Why corporate innovation is like that difficult second album

And what we can learn from Taylor Swift

by | Feb 29, 2024 | General

Photo by Erik Mclean on Unsplash


What does the ‘difficult second album’ have to do with corporate innovation?

The difficult second album is a well-known phenomenon touted by music journalists.

A band becomes a stand-out success. Their first album is well-known and well-loved. Then the team is under pressure to repeat the magic. Except that first album took seven years or more of honing their craft and moulding something unique. And now in 18 months, or 2 years maybe, they need to come up with the goods again. More than that, their recent experiences are now very distant from that everyman perspective that made their first album stand out, spending most of their time living it up or on the road.

As Dorian Lyskey says in this article about The Strokes:

The cliche that you have a lifetime to make your first album and only a year or two to make your second holds true. When much of that time is spent shuttling from airport to hotel, recording radio-station idents across the American midwest and telling earnest interviewers from Berlin to Bangkok exactly how you came up with your band name, it can become even harder to retain a sense of perspective.

Dorian Lyskey


Just as a band may struggle to find their creative voice and direction on their second album, companies may struggle to find an effective approach to innovation.

You’ve got an established business that has been there for years. The offer has been perfected and honed over multiple iterations. To some extent it seems effortless – you know you have something that customers want right now. However, you can’t keep touring with just one album, people are bored with it, their wants are evolving and they are ready to hear something new. Something new but kinda like the old thing; what the marketing department might call “on brand”.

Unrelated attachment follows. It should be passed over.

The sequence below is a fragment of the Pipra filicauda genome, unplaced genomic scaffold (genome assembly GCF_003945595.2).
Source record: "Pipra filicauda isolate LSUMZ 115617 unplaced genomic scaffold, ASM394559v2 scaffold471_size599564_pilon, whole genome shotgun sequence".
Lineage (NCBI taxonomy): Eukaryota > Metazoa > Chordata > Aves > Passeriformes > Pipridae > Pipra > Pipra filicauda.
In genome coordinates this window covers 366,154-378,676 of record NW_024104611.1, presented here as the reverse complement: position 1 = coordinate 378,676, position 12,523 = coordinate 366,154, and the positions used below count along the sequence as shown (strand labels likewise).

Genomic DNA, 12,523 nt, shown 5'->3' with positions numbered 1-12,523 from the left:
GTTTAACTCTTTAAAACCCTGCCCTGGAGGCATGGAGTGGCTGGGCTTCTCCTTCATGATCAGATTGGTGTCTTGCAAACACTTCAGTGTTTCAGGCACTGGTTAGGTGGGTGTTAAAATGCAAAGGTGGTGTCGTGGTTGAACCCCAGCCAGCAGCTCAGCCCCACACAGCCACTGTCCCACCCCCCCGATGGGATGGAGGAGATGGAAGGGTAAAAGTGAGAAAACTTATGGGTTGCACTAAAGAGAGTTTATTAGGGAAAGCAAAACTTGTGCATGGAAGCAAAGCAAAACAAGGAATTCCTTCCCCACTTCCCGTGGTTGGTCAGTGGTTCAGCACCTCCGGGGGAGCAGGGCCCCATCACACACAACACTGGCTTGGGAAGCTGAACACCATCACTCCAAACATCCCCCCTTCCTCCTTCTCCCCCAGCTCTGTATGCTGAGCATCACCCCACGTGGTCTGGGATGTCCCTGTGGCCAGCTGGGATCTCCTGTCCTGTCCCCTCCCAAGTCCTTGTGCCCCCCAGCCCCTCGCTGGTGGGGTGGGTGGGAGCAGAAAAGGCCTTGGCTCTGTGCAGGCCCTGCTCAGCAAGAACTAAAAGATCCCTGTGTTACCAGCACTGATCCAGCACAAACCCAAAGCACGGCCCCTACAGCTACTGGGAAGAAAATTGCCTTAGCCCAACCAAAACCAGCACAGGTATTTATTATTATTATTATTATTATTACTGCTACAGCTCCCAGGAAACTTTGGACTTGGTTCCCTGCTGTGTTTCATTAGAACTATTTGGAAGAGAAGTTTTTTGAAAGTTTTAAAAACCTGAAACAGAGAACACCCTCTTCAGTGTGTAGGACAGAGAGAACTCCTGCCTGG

But now you’ve only got a year, maybe two to pull something out of the bag.

Not only that but the employees in Head Office have very different life experiences from their typical customer.

For example, median monthly pay in the UK for payrolled employees is around £2200 (£26400/ year). In contrast, median pay for a FTSE 100 CEO in 2021 was £3.4 million. A simple data point that should mean a Red warning sign should automatically flash if the Highest Paid Person in the room talks about their personal experience to guide innovation in their company.

HiPPO = Highest Paid Person’s Opinion Photo by Lady Bugz on Unsplash

The band struggles. They have creative differences. They turn to booze or drugs to make them feel better.

The company struggles. They have creative differences. They turn to ‘innovation theatre’ to make them feel better.

Sticking with the musical metaphor, I turn to the Mastermind that is Taylor Swift.

What can we learn from Taylor Swift?

Why Taylor? She’s been around for over 15 years. And, frankly, This is What You Came For.

Ask me why so many fade but I’m still here

Taylor Swift, ‘Karma’


Taylor knows All Too Well the challenges of longevity. The American Girl has reinvented herself time and time again. For a few graphs on her success, check out this article.

So, how does she deal with the Blank Space of reinventing herself and what can we learn?

  1. Finding the Right Business Model: She knows the importance of having commercial control, having re-recorded some of her most successful albums so that she has ownership of the ‘Masters.’ Management jargon might call this a strategic control point. Taylor calls it Karma.
  2. Exploit Adjacencies: She stays close to genre. Over many years she’s evolved from Country pop, to pop to a more electronic sound. It’s similar to a company finding innovation opportunities that are adjacent to their current successful products or services that play well with their existing customer base.
  3. Use Your Strengths: Tay-Tay writes about what she knows e.g. break-ups. Similarly, companies should leverage their expertise.
  4. Promotion: If you have a great product, don’t forget to promote it. I’m not suggesting you TikTok pulling balls out of a bingo machine like Ms Swift. But find your own authentic thing.
  5. Navigate obstacles: When you come up against resistance, in the words of Taylor, Shake It Off.

Long Story Short, companies should be using Taylor as inspiration for their innovation efforts, no more Would’ve, Could’ve, Should’ve.